What is the Function of a State?


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(This post is part of Politics for Worldbuilders, an occasional series. Many of the previous posts in this series eventually became grist for my handbook for authors and game designers, Beyond Kings and Princesses: Governments for Worldbuilders. I am now moving my attention to the planned second book in this series, working title Tyranny for Worldbuilders. No idea when it will be finished, but it should be fun!)

When doing their worldbuilding, many authors or game designers assume as a matter of course that most of the peoples in their world will be part of an organized state (roughly meaning a defined territory ruled by a centralized government, in the sense of Louis XIV’s “L’etat, c’est moi”). Any “barbarian” lands lacking organized states might be dominated by roving nomadic bandits, or some other uncultured society; and in any event these would be rare curiosities, and most of the land mass would be controlled by one state or another.

That assumption is understandable, given that almost all people alive today live in consolidated states (indeed, any regions lacking a state are today declared “failed states,” rather than simply stateless). But it should not be the default for authors. In fact, for most of human history, the majority of people lived outside of states. Organized states only tended to control cities and their immediate surroundings, with most people living in tribal or clan-based societies in lands outside of the city’s reach. And for most of human history, one’s average life expectancy was actually lower as the subject of a state than otherwise.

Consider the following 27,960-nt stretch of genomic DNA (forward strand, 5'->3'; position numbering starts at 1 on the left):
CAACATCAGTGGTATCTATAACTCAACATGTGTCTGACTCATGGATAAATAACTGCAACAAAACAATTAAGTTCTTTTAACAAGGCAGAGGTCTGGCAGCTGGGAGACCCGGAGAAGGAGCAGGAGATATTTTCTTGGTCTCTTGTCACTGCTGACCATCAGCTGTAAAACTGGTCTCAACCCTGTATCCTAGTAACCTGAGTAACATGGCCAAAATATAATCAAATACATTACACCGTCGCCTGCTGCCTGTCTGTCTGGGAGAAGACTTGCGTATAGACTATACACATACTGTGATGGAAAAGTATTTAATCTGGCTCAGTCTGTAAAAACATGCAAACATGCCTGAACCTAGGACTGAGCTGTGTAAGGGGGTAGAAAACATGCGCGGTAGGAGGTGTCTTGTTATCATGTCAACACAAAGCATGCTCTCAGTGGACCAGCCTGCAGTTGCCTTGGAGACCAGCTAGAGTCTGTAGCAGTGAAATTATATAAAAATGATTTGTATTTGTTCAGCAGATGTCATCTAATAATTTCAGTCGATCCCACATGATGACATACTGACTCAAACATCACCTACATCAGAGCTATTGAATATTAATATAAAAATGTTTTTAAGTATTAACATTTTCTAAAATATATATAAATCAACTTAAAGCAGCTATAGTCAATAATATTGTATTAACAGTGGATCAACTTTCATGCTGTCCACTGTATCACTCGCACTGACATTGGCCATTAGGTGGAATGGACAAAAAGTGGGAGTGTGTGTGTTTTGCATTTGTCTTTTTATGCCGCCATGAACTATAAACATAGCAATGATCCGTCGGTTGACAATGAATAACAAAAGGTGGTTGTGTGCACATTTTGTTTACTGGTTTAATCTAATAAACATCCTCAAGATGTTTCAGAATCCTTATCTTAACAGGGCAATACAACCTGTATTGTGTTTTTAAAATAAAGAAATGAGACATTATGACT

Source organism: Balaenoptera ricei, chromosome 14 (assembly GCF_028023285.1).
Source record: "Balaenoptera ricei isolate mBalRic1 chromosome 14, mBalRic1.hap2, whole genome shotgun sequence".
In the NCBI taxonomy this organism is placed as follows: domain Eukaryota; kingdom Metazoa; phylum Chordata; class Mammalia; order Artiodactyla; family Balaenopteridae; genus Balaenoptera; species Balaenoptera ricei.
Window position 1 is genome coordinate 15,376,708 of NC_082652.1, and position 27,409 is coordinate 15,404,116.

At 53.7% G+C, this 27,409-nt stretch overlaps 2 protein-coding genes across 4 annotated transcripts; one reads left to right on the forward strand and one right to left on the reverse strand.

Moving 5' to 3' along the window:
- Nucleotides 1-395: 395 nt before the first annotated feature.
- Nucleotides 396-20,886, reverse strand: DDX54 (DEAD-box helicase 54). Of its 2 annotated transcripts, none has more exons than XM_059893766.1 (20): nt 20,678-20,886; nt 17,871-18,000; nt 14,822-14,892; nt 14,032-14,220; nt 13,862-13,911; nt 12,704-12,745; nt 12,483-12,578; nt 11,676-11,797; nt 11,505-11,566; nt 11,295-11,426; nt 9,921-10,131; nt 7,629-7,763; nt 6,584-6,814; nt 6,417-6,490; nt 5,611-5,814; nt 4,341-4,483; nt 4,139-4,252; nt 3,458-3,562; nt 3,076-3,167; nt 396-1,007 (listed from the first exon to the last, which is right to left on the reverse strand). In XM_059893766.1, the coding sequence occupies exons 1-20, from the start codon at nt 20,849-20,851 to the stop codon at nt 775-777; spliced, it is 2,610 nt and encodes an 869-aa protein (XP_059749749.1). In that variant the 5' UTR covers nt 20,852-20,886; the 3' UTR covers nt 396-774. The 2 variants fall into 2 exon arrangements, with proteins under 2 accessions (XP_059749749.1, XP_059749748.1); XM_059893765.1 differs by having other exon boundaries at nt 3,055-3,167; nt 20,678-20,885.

Even as organized governments in general gained power, the modern “Westphalian” state (one that claimed unchallenged rule over a defined territory extending well beyond city walls) was not the only way to run things. The city-state was a perfectly reasonable way to organize political life, and persisted well into the 19th century in Italy. Similarly, the Hanseatic League was a loose collection of city-states allied with each other for mutual protection and benefit, but otherwise largely self-governing.

Why then have states at all? What advantages did they have, if any? For whom? What allowed the Westphalian state to eventually take over the globe? And how can we use these concepts in our fiction?

Generally, the state is built from three things: military force, bureaucracy (or some other way to enforce laws and collect taxes), and a source of legitimacy (an ideological framework justifying the demand of the state that its subjects serve loyally—religion, or patriotism, or similar). But these need not all emerge in the same order, and the initial character of the regime may vary as a result.